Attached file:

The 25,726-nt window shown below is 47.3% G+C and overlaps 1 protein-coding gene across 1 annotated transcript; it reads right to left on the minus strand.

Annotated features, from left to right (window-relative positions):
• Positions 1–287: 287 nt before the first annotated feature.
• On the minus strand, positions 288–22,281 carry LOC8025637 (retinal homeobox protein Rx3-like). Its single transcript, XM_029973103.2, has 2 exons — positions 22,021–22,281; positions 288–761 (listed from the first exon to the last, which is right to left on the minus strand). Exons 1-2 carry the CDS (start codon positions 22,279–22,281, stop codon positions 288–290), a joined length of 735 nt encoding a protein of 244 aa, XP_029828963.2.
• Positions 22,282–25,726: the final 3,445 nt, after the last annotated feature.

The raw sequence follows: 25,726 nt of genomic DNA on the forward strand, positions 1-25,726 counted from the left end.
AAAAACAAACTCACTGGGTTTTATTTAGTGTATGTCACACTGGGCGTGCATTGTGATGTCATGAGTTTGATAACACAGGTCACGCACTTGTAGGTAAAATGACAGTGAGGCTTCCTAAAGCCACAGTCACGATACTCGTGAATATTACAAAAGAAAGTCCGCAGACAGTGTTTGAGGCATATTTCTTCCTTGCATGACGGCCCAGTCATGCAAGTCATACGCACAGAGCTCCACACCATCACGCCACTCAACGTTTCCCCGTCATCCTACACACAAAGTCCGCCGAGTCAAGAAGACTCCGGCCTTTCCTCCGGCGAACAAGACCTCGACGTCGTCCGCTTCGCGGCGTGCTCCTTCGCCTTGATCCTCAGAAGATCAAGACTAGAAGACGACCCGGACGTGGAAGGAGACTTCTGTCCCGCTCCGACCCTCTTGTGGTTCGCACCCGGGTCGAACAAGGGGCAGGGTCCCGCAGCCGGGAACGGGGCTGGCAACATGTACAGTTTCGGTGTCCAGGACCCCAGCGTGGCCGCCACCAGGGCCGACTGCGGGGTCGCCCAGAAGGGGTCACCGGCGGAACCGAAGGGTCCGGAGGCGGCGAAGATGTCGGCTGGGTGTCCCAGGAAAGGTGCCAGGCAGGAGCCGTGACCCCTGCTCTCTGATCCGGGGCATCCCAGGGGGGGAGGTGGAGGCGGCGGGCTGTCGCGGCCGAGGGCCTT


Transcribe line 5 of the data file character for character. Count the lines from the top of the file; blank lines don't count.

• Positions 22,282–25,726: the final 3,445 nt, after the last annotated feature.